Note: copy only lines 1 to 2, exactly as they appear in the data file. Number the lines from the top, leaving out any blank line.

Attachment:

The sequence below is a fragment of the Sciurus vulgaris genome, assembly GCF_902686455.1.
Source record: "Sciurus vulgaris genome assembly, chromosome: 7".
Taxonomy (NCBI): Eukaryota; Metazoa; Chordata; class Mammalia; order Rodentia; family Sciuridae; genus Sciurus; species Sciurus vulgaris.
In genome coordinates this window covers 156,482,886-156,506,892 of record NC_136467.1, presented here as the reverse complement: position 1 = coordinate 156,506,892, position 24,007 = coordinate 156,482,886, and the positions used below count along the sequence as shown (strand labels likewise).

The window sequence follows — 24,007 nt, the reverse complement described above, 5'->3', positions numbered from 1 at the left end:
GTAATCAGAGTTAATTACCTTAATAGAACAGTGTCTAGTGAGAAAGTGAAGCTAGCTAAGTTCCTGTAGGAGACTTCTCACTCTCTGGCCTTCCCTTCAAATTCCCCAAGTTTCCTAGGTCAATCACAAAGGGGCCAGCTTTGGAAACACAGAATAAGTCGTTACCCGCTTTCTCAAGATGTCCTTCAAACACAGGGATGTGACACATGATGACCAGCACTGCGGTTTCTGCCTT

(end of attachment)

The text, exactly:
The sequence below is a fragment of the Sciurus vulgaris genome, assembly GCF_902686455.1.
Source record: "Sciurus vulgaris genome assembly, chromosome: 7".